And his version of “Ya lo pasado, pasado” has all the right mood swings that the great Mexican singer infused the rola with. It is important to note that J-jun started singing Mexican songs while in South Korea, before moving to Mexico to study. 

Sing with us…. ya lo pasado, pasaaaaaado!

Credit: Instagram. @jjuncoreano

Ay, dolor! We just can’t contain back some tears of sadness, but also of joy. Sing with us… “no me interesa…”. 

And South Korean Juanga is here! Si tu quieres seremos amigos.

Credit: Instagram. @jjuncoreano

If imitating José José requires professional singing skills, just imagine trying to do a Juan Gabriel impersonation. Well, our fave South Korean YouTuber does an amazing job. Just look at him singing “Así fue”. Just wow. We miss Juanga but we feel like his spirit might have found an unlikely conduit. Ay, nanita. 

And of course, his magnum opus…. “El triste”. No, he is not lip-syncing. 

Credit: Instagram. @jjuncoreano

Thousands have tried but ultimately fail. “El Triste” has to be the hardest ballad to nail in Spanish. The tones and intensity of the song go up and down and is anyone’s singing nightmare. He reminds us of José José’s legendary OTI presentation, when flowers and clapping showered him like a modern day god. But he totally takes our breath away. See for yourself. 

José José would approve!

Credit: Giphy. Anonymous

Pido un aplauso para el amor… and for this great South Korean dude with a Mexican soul. 

And damn, he can sing salsa OK? This is Marc Anthony’s “Mi vida”.

Credit: Instagram. @jjuncoreano

He has some amazing looks as well! An instant star! Look at him salsa…. a veces llega la lluvia, para limpiar las heridas… 

And just how adorbs is his family!

Credit: Instagram. @jjuncoreano

At the end, his 15 minutes of fame have not gotten to him and he remains a simple, humble young man. He often shares family moments with his fans on Instagram, like this one with his mom and his nephew. Ternurita! Wanna join his thousands of YouTube fans? Well, you just gotta go here.

The Story Of José José’s Death Has More Twists And Turns Than A Telenovela, Here’s Everything You Need To Know

Entertainment

The Story Of José José’s Death Has More Twists And Turns Than A Telenovela, Here’s Everything You Need To Know

One of Mexico’s greatest icons continues to inspire people with tributes and ceremonies around the world. The death of José José sent much of Latin America into a deep mourning but now those same communities are celebrating the late-singer’s monumental legacy. 

And all of this celebration and remembrance comes shortly after an intense family drama fit for a telenovela. I mean, his body actually went missing. Like it doesn’t get more telenovela than that. But, at last, his body has been located, his family seems to have set aside their differences, and the world is coming together to remember the ‘Prince of Song.’ 

His public funeral was held in Miami and attended by his family, celebs, and fans from around the world. 

The public funeral was held at the Miami Dade Country Auditorium. Yes, José José was a Mexican legend but he inspired his fans from across Latin America and so, the crowd at the public funeral featured people from all walks of life and from Mexico, Colombia, Argentina, and Puerto Rico, among others.

It was a closed casket memorial. On Tuesday, it was revealed that José José’s body was not in the casket during the memorial, as it was still at the morgue.

Fans came out to celebrate the legacy of a man who had been singing since the 1970s, when he rose to fame with his first hit, “El Triste”.

Always dressed elegantly, the gifted singer was a combination of baritone and lyric tenor and revered for his ability to sustain long notes. The Latin American cultural icon, who was known for moving audiences to tears with melancholic love ballads, told fans in 2017 that he was battling pancreatic cancer.

Fans in Miami weren’t the only ones celebrating the legacy of the Mexican great.

Hundreds of people gathered Friday at one of Mexico City’s most famous parks, Alameda Central, to pay homage to the late singer. Fans were seen singing José José’s most famous songs. Some even dressed up as the singer.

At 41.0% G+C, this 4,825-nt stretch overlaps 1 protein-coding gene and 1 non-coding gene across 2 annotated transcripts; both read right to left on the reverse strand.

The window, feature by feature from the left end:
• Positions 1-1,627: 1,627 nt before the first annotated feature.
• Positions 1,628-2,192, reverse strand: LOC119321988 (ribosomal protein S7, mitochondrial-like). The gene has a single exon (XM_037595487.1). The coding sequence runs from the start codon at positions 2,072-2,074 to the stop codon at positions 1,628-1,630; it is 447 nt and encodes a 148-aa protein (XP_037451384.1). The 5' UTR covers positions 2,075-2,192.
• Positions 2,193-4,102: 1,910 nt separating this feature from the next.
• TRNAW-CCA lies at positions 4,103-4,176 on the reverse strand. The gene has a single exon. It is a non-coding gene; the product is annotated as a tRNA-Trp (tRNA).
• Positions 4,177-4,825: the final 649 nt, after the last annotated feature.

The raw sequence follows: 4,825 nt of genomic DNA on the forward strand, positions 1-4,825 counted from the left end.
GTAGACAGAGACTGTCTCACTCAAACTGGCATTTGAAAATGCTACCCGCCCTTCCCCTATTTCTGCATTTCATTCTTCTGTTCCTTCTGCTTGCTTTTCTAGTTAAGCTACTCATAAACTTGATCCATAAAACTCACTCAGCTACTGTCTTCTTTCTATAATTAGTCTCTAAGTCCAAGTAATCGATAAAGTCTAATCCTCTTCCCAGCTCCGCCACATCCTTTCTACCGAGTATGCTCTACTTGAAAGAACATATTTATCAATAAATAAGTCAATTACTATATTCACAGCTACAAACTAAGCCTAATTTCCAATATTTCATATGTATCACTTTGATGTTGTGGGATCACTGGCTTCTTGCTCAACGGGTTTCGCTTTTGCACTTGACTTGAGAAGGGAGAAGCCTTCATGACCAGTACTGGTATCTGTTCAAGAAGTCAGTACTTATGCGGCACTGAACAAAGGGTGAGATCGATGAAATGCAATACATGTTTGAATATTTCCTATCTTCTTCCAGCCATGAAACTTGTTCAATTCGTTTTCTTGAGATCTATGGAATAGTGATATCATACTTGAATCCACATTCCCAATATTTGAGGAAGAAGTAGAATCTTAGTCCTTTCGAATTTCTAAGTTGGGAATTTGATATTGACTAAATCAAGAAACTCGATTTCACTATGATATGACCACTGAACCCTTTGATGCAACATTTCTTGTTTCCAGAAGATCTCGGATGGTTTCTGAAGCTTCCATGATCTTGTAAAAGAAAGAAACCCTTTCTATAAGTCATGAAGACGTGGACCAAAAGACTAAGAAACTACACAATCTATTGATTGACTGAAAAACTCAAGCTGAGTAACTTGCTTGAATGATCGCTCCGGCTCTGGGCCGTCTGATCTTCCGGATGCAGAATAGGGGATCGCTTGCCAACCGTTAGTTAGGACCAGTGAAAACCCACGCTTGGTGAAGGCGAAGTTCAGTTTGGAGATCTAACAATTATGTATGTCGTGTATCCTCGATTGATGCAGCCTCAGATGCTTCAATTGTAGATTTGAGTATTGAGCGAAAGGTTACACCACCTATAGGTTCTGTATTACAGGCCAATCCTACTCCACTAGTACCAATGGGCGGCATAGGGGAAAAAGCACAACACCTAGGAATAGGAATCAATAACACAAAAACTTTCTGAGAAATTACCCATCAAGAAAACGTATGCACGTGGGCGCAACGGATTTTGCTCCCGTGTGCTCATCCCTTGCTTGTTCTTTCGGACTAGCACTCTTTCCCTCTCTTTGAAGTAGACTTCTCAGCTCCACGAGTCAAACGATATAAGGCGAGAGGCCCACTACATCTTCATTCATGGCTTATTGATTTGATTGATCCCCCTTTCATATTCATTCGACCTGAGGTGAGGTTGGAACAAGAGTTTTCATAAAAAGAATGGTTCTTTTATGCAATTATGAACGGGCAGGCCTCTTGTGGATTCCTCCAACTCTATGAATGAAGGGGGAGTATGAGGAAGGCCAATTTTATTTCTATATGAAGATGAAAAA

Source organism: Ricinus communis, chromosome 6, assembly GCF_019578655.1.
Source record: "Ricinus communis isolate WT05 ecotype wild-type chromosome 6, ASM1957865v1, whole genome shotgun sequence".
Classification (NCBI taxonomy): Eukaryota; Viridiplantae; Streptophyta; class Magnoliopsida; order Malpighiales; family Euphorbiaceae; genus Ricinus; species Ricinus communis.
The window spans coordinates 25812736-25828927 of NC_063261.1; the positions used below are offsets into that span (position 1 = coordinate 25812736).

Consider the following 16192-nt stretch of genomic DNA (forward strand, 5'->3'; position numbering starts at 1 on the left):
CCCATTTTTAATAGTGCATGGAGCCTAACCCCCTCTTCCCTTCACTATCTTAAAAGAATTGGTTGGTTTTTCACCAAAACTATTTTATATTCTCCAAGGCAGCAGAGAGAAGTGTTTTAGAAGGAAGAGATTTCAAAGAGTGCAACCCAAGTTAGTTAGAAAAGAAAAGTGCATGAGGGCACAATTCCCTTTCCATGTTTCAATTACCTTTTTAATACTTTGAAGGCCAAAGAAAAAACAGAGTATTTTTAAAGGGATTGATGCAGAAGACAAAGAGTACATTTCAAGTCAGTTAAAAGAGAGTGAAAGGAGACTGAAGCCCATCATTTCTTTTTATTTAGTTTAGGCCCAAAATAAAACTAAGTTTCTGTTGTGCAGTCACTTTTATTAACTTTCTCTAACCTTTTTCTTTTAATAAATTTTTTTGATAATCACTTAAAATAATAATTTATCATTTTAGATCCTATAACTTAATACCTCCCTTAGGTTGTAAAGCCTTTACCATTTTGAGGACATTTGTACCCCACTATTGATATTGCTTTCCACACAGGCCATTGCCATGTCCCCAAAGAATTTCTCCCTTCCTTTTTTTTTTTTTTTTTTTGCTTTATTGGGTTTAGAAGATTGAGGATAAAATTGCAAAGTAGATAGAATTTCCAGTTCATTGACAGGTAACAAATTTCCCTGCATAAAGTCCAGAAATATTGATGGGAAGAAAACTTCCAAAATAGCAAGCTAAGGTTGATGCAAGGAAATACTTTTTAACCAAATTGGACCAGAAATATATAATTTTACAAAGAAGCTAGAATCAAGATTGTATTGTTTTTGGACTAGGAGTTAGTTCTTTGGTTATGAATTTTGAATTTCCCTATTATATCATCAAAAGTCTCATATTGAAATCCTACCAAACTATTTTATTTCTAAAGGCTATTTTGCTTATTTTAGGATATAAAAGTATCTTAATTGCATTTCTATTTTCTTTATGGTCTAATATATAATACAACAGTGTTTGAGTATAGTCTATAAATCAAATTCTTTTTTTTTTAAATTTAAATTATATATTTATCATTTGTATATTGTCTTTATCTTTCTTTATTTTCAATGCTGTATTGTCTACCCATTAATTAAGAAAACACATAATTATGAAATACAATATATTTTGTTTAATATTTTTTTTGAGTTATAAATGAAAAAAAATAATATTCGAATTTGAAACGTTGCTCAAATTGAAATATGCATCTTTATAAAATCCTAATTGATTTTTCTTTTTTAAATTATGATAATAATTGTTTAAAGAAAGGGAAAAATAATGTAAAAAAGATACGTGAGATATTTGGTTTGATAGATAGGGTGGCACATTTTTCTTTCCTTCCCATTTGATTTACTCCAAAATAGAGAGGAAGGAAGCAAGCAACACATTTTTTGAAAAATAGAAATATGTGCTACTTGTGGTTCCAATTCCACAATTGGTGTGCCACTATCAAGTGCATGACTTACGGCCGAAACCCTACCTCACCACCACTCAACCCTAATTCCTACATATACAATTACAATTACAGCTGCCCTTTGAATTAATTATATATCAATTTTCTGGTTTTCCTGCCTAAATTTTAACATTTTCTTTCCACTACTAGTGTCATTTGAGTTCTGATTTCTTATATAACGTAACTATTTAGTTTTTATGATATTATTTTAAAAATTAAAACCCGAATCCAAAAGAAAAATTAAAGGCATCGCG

As drama between the family spiraled out of control back in the US, many Mexicans worried that there may not be a proper memorial service in Mexico.

The death of José José hit hard in Mexico, which endured the 2016 death of another cherished crooner from the same era: Juan Gabriel.

And all of this played out just days after a seemingly broken family came together to celebrate the pop icon.

The drama started just days after the singer’s death when two siblings, José Joel and Marysol, accused their half-sister, Sarita, of hiding their father’s body.

The relationship between the two oldest siblings and José José’s youngest – Sarita Sosa – has been strained, particularly since the late crooner’s announcement in 2017 that he was suffering from pancreatic cancer, which prompted Sarita to move to Miami, drawing accusations of trying to profit from his legacy.

“We have every right to see my dad,” Marysol said to TV Azteca. “My half sister has a lot to explain to me and to all of Mexico. “Please, wherever you are, get in touch with us. I’ve been talking to you all day and I’m here, and I’ve been telling you since yesterday: I see my dad’s body, or I don’t believe anything.”

Whatever differences these siblings once shared seemed to have blown over in the wake of their father’s memorial services.

And it looks like the drama continues, as the family decides what to do with the singer’s remains.

The posthumous homecoming ceremony for José José in his native Mexico is caught up in a family conflict over the singer’s remains that are still in Miami, where he lived for decades.

José Joel Sosa said on Monday that he and his sister halted their father’s cremation because they wanted the entire body for the Mexico City memorial service. His other daughter in Miami, Sarita Sosa, said José José wanted half of his ashes to stay in Florida and the other to go to Mexico.

However, as of Wednesday, news reports indicated that the late-singer had already been cremated and half of his ashes would likely arrive in Mexico later in the day.

Telemundo reports that José José’s ashes will be divided among his three children – Marysol and José Joel from his second marriage to Ana Elena Noreña and Sarita from his third to Sara Salazar.

José José will be honored in a special memorial in Mexico City on Wednesday, where a portion of his ashes will be displayed for his fans and family to pay tribute.

It’s been an uphill battle for Marysol and José Joel, who tried to prevent their father’s cremation. The brother and sister wanted the singer’s body to be present for the Mexican memorial service and to be laid to rest in his native country. José Joel even pleaded to his late father’s wife, Salazar, and his step-sister a day before the cremation during an interview with Univision to stop the process and let his body rest in Mexico.